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Pity Parties are best attended by one. They do *not* promote wellness. They can, however, satisfy the whiny need to complain. They can delay dealing with the effort required to move on. Pity parties are useful when you really do not want to leave the Land of Denial where all is good and lovely and no one loses teeth or ages or gets wrinkles or encounters any progressive challenge whatsoever. It is NOT a desirable place to live. All that negative crap is demoralizing.

Getting off the pity party guest list requires some effort but having puppies and grandchildren are a BIG help.

Puppies console you and kiss your boo-boos.Puppy Love

Grandchildren take you out of yourself and remind you of the grand adventure to be found in your own living room…


(in the enlarged version you can see Liam’s head emerging from the far left of the tunnel)

…and in your very own back yard (cue music for Dorothy in the original “Wizard of Oz.”

The pain meds didn’t do boo, but the puppies and grandchildren made a huge difference in surviving the Pity Party. The tree smiles we put on the trees are still a fun sight from our back windows. “Painting” snow faces on the trees was our compromise because the snow wasn’t the kind you could make snow sculptures from. We tried a snowball fight anyway. The scoops of snow exploded in the air the minute they left our palms.

A call from the dentist admits that …um… additional adjustments to improve the cosmetic interim implants *was* desirable. I get to do it again this Wednesday… well, not the tooth extraction part (did I mention the pain meds sucked?) — the teeth aren’t there anymore, but the temporary bridges can be improved.

I second that. My boss will love the additional time away from work… not.

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Demolition:
Farewell incisors. Farewell bicuspids and molars. It took regular infusions of Novocain to complete the five excisions, but eventually you all released your hold. You were all almost as old as I am, but of late we both know your lease on life was extended a bit too long.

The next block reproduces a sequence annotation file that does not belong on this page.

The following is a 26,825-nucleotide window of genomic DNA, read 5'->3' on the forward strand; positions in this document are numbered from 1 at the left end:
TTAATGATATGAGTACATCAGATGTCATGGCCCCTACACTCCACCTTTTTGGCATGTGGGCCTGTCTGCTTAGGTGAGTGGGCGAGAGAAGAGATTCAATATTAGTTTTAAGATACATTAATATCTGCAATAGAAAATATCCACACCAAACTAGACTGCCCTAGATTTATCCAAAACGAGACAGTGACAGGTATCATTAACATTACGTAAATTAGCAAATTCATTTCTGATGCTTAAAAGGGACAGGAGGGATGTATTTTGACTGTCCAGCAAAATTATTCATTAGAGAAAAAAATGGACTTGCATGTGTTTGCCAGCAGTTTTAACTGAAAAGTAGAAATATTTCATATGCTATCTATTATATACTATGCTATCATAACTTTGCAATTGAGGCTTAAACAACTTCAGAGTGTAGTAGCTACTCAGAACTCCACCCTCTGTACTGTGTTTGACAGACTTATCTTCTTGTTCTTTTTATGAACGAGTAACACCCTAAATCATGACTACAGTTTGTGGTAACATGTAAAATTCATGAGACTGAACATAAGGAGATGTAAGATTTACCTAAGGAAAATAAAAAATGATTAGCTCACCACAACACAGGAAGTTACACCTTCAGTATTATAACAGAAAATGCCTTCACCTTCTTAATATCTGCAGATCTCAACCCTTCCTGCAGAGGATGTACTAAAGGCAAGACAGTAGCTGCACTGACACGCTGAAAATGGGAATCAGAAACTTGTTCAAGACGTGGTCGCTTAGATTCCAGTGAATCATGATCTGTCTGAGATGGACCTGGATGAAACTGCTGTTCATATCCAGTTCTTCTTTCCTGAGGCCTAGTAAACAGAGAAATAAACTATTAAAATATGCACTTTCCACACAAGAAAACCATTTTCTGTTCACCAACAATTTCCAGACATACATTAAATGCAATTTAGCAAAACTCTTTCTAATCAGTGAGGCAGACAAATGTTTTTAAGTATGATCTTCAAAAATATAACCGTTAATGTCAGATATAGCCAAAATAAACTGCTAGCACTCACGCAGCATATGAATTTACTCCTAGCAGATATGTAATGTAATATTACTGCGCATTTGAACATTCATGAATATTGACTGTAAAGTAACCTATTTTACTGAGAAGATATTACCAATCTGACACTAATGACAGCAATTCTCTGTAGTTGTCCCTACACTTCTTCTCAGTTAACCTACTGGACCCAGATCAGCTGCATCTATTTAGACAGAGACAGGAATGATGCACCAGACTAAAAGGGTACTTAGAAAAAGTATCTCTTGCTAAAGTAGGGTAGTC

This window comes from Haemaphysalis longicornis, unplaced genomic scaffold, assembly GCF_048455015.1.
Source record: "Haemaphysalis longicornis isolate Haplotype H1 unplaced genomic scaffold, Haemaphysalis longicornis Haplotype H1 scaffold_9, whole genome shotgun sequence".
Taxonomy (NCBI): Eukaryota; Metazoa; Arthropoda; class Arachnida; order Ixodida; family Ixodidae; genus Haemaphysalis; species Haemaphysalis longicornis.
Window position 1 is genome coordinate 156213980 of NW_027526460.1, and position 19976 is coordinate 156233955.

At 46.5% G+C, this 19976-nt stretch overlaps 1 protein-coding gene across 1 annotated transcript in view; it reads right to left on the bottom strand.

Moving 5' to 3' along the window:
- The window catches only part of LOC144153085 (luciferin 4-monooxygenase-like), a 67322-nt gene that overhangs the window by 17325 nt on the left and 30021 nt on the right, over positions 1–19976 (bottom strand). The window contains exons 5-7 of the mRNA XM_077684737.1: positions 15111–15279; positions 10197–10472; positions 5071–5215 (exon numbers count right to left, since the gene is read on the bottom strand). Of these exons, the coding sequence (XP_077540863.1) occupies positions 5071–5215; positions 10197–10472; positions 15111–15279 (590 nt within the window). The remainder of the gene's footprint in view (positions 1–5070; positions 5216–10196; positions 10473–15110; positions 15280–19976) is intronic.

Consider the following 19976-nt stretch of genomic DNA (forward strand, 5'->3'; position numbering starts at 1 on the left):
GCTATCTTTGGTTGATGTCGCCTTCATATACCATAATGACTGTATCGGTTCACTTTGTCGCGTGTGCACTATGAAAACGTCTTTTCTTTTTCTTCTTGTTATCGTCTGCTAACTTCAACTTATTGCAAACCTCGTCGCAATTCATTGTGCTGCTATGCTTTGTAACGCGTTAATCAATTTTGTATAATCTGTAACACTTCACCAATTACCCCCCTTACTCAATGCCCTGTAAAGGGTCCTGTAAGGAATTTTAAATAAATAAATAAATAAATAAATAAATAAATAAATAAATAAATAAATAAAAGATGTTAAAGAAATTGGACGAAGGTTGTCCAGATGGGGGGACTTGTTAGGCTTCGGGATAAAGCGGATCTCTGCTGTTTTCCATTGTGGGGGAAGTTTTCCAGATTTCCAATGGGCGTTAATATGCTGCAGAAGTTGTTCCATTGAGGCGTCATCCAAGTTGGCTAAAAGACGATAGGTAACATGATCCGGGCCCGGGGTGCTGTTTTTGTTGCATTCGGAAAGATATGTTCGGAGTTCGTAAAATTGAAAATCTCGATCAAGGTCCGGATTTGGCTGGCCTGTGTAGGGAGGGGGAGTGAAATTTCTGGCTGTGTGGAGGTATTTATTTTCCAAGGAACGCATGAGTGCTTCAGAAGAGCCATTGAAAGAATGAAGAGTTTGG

My tongue wasn’t numb. It could feel the toothless gums still spurting warm blood, but my tongue (chicken!) refused to go there. Did you know that one of the reasons they add epinephrine to Novocain is to reduce and slow the bleeding? It also helps the Novocain last longer. I, unfortunately, can’t take it, hence the multiple shots into my gums to keep the level of numbness high enough to counter the ongoing dental work.

Ongoing for four and a half hours—with no breaks, two dental surgeons working in tandem and up to three dental assistants welding sucker tubes, spraying tepid water to clear out the work areas.

Reconstruction

The temporary replacement for my teeth was built from molds taken over a month ago. The resulting resin cast was over-sized and misaligned. An extra hour was spent in grinding and shaving it down to fit within my mouth and simulate teeth.

My mouth looks like my mothers dentures. The dentists are thrilled. I am not.

The final replacements will be shinier, less thick (right now the bulk in my mouth feels like a cows cud, even the incisors), and with a better alignment that wont cause my lips to protrude

I go back in a week for further adjustments. Right now the swelling and continued bleeding make it difficult to make the aesthetic refinements that would help my fragile, vain ego accept the inevitable aging (not to mention the expense–debt free for the past ten years until I took on a hefty two year chunk for this process).